Those of us in Kentucky have various theories about the guv’s idiotic appellate brief. 1) He’s giving political cover to his son, Andrew Beshear, who is running for AG; 2) He’s giving political cover to Dems in the Kentucky House, who are in danger of being replaced by Reps as the majority party. There are some who have posited that he actually wants the case to lose (most of my friends and I do not subscribe to this theory). Additionally, the private law firm charged with doing the appeal is said to represent coal interests, and this may be a way to pay them back for past support.

    I have yet to hear a single person, lawyer, law professor, or otherwise, who thinks it’s anything but a ridiculous argument, unless you count Martin Cothran of the Family Foundation of Kentucky, who generally is considered to be a sanctimonious prick.

  • http://www.ranum.com Marcus Ranum

    I have a vesectomy. I guess I shouldn’t try to get married in Kentucky?

  • iknklast

    Personally, I think the state has overdone its job of encouraging procreation. In the present state of overpopulation, it is probably in the best interests of the state to encourage a slowing of procreation. (Cue the people citing the economy; I would like to point out that the economy is man-created and can be remade. The ecological system? Not.)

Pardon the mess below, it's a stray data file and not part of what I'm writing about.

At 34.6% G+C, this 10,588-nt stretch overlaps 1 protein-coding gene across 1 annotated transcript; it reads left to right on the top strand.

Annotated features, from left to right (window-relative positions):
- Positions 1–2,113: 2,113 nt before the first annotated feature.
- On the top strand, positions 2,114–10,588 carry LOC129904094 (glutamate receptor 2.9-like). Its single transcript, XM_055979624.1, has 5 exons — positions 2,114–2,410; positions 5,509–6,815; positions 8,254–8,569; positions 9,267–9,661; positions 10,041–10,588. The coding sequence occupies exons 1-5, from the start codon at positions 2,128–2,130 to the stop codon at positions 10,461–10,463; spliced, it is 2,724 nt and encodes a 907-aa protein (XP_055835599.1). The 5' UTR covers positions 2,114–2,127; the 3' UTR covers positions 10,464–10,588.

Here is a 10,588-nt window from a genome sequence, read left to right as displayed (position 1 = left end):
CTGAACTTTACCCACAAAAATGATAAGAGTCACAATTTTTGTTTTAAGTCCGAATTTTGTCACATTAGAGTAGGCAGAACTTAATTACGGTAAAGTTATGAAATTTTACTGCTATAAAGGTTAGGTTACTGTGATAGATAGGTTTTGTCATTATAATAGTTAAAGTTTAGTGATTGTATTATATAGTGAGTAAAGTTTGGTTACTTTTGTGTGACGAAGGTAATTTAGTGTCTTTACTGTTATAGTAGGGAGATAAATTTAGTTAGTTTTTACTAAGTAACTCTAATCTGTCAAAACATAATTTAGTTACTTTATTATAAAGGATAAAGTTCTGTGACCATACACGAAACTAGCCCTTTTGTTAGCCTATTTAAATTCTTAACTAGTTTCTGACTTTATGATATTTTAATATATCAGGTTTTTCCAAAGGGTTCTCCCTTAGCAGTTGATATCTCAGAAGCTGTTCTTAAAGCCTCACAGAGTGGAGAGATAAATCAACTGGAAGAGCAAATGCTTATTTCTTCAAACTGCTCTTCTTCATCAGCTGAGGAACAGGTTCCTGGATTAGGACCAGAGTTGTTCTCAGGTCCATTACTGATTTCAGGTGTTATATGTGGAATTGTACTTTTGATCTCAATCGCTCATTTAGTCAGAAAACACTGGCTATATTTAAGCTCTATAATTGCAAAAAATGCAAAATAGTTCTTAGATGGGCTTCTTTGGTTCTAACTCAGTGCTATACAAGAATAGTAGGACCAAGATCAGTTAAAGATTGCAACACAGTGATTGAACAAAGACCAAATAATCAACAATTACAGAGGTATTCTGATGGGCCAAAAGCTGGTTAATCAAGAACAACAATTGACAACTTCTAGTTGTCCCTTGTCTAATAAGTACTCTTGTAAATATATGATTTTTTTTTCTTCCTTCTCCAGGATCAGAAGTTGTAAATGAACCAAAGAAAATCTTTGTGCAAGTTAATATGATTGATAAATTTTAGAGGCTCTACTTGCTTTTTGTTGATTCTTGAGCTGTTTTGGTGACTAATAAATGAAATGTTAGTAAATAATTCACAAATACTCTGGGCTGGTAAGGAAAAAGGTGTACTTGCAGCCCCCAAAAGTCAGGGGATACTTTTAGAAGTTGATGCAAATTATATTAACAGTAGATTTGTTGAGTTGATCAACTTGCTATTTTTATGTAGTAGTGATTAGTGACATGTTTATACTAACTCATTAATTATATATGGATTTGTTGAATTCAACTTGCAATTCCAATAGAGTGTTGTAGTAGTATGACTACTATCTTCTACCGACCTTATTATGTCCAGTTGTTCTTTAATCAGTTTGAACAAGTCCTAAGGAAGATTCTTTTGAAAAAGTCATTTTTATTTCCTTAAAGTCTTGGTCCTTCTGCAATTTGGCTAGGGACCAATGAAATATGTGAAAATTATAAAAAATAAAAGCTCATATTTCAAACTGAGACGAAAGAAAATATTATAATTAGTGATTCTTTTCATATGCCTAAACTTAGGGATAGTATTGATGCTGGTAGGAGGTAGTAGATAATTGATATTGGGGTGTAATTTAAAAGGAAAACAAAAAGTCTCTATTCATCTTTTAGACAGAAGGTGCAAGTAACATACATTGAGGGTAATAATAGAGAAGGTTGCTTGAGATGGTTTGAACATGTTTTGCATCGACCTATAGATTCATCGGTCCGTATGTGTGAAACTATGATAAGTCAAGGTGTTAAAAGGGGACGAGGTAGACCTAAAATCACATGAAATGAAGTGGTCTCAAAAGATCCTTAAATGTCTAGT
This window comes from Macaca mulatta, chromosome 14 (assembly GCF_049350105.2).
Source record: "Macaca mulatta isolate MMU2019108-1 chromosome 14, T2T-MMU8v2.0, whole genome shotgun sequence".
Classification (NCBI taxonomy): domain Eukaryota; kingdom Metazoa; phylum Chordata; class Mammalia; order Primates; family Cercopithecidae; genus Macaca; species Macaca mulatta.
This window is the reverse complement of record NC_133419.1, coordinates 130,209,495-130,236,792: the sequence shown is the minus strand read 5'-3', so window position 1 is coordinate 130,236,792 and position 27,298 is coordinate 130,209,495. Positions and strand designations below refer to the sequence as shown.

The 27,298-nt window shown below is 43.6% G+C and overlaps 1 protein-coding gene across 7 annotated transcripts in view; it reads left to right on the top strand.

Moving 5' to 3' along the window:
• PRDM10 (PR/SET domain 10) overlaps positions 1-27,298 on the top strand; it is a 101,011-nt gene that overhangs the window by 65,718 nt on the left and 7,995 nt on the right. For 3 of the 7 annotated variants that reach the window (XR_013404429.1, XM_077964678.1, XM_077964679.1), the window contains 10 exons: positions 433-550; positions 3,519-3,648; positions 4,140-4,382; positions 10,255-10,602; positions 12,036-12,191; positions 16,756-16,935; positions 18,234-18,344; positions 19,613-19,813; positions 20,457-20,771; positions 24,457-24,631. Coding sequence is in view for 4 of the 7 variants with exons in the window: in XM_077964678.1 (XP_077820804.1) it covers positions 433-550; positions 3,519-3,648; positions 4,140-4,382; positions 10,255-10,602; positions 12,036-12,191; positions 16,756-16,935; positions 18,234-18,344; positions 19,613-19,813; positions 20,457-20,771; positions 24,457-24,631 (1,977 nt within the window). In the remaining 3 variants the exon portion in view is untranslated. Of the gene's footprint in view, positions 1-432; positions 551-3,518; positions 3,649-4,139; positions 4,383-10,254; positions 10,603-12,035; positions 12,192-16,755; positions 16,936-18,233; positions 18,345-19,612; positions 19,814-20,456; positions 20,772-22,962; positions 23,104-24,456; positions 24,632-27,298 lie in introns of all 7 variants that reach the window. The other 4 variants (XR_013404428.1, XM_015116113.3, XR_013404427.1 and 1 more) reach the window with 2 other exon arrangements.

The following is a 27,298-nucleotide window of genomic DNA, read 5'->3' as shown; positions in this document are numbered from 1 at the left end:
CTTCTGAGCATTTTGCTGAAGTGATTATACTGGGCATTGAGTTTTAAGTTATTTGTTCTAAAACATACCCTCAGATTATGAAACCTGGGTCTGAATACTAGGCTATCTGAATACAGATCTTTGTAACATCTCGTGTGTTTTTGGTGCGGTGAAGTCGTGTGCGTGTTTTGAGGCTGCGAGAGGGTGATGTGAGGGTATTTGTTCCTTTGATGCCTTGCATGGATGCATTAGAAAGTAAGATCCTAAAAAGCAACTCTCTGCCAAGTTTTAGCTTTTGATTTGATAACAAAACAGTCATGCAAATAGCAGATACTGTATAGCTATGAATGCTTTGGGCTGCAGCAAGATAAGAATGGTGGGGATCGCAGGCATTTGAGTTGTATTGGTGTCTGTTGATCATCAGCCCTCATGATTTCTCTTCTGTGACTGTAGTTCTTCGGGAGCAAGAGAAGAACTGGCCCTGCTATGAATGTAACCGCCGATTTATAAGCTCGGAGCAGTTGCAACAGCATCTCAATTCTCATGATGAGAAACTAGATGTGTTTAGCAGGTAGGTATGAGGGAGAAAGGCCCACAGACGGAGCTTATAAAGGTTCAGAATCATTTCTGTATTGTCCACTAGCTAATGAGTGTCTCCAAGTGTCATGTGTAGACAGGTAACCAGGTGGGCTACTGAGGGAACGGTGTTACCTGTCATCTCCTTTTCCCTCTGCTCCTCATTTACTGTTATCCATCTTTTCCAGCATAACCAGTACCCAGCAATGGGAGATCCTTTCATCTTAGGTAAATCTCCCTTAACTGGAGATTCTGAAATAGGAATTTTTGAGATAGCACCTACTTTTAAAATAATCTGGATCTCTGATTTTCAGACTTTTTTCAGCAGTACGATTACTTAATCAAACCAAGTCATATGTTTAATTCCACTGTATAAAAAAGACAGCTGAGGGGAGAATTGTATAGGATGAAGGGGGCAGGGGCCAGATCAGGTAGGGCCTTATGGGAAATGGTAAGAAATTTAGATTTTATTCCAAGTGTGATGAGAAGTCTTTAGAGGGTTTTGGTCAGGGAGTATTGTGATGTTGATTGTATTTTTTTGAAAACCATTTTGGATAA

• caseloweraz

    Procreation is vital to continuation of the human race, and only man-woman couples can naturally procreate.

    I like the way the brief keeps repeating this truism and the following clause, somehow believing that, with the implicit conclusion that same-sex marriage lowers birth rates, it forms a valid syllogism. How many times until reinforcement by repetition occurs?

    THIS JUST IN: Kentucky prohibition of same-sex marriages struck down — human extinction likely.

    Lexington, Ky. — Officials for the State of Kentucky affirmed here today that their appeal of the federal court ruling that struck down the state’s ban on same-sex marriages had been denied.

    Experts consulted by this newspaper predicted the imminent extinction of humanity. Dr. Noan C. Kwittur of Liberty University explained that a stable birthrate cannot be sustained when same-sex marriages are permitted, because the birthrate inevitably plunges.